The fiscal situation might markedly improve. Recently, the Department of National Defence secured a maximum of an additional $8 billion in funding. Deputy Prime Minister and Minister of Finance Chrystia Freeland cited the situation in Ukraine as the justification for this “immediate, additional investment in our armed forces.”
However, this NATO-enhancing outlay has polarized public opinion. Some Canadians regard the sum as adequate. For others, the bump, which will not achieve NATO’s aim of 2 per cent of GDP, underwhelms. A steep annual defence expenditure of $40 billion, or $58 billion, depending on the estimate, could rectify this shortfall. However, recent polling seems to indicate only a minority of Canadians would favour larger budgetary expenditures for defence.
Indisputably, though, the $8 billion will not stretch far in facilitating the CAF’s shift from waging asymmetric conflict to readying for symmetrical warfare on NATO’s eastern flank. Fifteen planned ships have a price tag of over $77 billion, while a complement of F-35s could consume upwards of $20 billion.
Beyond the financial limitations, procuring materiel will face other challenges. Because of the notoriously cumbersome procurement process, the CAF receives equipment after extraordinarily long intervals, which will probably slow the outlined defence upgrades. For example, as Hugh Segal and others have observed, replacing Canada’s out-dated CF-18s has elapsed over decades.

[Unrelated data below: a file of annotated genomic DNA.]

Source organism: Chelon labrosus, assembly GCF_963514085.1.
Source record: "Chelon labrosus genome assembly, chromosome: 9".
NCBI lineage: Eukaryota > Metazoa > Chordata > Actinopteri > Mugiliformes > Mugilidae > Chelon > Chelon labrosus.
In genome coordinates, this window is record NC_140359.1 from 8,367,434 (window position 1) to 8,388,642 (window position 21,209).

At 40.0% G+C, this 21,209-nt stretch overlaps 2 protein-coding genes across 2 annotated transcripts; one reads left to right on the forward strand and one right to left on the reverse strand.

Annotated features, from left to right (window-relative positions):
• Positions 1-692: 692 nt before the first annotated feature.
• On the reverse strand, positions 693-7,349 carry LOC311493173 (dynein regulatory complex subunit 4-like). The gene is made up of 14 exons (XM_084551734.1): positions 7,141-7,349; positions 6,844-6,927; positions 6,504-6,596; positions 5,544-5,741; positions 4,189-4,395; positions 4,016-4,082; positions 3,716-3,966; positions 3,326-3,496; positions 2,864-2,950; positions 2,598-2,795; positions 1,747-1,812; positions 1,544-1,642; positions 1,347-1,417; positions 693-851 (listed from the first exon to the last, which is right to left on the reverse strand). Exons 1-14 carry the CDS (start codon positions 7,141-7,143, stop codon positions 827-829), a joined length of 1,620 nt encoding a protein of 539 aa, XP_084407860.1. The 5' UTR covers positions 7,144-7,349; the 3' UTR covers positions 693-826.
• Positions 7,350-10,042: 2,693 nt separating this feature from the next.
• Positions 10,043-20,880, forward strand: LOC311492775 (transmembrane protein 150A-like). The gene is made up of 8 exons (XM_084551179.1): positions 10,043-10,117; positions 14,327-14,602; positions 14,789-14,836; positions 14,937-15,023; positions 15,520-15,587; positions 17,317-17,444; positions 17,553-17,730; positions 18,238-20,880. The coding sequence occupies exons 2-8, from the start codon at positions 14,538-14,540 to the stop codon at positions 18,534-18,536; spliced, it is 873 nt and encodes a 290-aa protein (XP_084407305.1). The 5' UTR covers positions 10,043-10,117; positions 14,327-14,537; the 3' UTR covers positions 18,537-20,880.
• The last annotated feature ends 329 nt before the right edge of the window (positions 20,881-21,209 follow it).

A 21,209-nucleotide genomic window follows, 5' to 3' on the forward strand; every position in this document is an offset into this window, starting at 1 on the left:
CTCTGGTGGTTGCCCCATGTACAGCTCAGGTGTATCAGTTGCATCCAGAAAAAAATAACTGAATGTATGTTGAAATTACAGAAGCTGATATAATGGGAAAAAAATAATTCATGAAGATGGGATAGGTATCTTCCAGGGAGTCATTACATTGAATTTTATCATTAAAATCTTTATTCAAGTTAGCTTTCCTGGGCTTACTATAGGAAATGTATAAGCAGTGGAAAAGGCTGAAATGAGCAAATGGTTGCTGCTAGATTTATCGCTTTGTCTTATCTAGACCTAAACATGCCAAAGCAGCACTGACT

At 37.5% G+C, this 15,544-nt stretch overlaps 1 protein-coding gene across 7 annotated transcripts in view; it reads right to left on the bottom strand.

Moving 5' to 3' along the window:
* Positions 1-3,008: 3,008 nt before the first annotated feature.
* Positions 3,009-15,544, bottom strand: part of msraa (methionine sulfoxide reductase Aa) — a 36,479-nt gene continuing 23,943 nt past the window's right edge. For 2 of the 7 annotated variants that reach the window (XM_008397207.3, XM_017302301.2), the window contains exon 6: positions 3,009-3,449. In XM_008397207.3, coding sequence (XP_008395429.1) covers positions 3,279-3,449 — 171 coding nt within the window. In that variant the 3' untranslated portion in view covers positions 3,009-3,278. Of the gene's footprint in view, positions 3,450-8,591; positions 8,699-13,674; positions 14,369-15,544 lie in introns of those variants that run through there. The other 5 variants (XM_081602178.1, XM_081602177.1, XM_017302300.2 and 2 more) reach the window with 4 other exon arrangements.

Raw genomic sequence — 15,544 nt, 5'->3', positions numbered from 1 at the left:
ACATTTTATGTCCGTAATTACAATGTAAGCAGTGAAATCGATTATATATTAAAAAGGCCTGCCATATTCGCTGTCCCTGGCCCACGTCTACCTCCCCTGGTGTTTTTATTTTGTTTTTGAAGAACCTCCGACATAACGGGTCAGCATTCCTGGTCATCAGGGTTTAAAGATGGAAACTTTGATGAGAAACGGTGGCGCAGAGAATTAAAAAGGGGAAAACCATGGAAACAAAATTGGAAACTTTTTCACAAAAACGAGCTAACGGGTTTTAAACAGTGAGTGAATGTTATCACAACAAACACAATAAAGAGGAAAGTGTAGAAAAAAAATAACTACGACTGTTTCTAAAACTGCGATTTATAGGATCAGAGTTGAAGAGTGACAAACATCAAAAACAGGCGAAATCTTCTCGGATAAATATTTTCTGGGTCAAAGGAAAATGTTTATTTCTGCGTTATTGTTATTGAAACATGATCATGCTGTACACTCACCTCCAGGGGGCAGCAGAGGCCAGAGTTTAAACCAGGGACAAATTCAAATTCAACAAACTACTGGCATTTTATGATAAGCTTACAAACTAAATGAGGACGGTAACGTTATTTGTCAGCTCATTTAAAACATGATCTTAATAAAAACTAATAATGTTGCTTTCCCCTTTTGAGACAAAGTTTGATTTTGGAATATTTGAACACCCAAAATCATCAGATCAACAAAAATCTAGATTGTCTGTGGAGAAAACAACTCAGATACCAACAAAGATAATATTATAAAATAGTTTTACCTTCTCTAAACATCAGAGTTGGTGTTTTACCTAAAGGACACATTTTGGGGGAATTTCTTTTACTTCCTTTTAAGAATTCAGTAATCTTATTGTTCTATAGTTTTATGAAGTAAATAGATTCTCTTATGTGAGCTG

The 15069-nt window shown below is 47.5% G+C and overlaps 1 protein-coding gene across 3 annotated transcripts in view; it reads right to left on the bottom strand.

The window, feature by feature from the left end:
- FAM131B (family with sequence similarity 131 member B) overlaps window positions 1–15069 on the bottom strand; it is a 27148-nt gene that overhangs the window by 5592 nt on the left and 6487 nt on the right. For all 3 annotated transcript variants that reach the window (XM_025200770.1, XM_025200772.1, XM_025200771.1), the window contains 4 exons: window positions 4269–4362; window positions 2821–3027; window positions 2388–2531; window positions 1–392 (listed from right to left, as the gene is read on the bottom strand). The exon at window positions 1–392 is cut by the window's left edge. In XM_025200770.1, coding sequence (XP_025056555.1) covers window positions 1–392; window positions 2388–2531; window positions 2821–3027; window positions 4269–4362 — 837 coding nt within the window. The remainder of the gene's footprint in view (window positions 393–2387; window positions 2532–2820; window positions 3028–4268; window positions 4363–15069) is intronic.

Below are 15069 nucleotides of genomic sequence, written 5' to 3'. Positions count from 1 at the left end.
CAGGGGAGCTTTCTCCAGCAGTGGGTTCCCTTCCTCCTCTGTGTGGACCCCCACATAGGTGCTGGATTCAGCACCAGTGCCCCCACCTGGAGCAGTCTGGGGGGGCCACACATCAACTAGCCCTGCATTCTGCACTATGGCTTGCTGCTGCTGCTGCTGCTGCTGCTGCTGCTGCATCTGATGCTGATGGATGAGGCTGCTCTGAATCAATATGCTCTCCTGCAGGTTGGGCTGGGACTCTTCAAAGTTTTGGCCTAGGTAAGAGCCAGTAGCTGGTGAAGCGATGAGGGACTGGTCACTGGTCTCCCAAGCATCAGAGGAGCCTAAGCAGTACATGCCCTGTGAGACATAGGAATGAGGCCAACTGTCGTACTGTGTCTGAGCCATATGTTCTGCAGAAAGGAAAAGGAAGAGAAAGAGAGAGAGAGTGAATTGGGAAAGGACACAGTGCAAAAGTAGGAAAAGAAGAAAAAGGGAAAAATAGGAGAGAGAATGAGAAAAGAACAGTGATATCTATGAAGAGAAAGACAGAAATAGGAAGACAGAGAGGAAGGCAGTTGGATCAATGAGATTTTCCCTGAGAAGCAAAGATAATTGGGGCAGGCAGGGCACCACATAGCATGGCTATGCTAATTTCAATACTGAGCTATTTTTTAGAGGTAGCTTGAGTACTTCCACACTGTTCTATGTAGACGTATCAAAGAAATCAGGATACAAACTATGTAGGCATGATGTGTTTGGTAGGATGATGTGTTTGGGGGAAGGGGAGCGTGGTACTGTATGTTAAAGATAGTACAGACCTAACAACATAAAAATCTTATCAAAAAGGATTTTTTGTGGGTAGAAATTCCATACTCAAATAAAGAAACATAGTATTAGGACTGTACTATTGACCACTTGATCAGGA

Even with a vastly expanded military, Canada will not attain parity with Russia in the Arctic. With a reported pre-invasion strength of 900,000 active-duty personnel, the Russian military is almost fourteen times larger than its Canadian counterpart. Furthermore, despite claims to the contrary, Canada will likely continue to derive protection from its geographic proximity to the world’s military heavyweight, the U.S., which has already begun enhancing its polar presence.
Finally, a military build-up stems from the logic that an imbalance of forces represents a liability on which an adversary might capitalize. While advanced as essential for furthering security, posturing or expanding arsenals—whether conventional (e.g., nuclear) or unconventional (e.g., AI)—could also lead to more volatility and danger. In other words, a build-up could widen rather than contain the war. As such, policymakers ought to weigh carefully the perceived advantages and repercussions of a military build-up intended to safeguard NATO’s eastern flank.
Shifting to Canada’s foreign policy on Ukraine, a gripping geopolitical conveyance appears in how Canada perceives the transatlantic relationship within its geosecurity interests and Canada’s role in upholding NATO’s prominence as the key institutional actor in defending the geosecurity architecture of the region.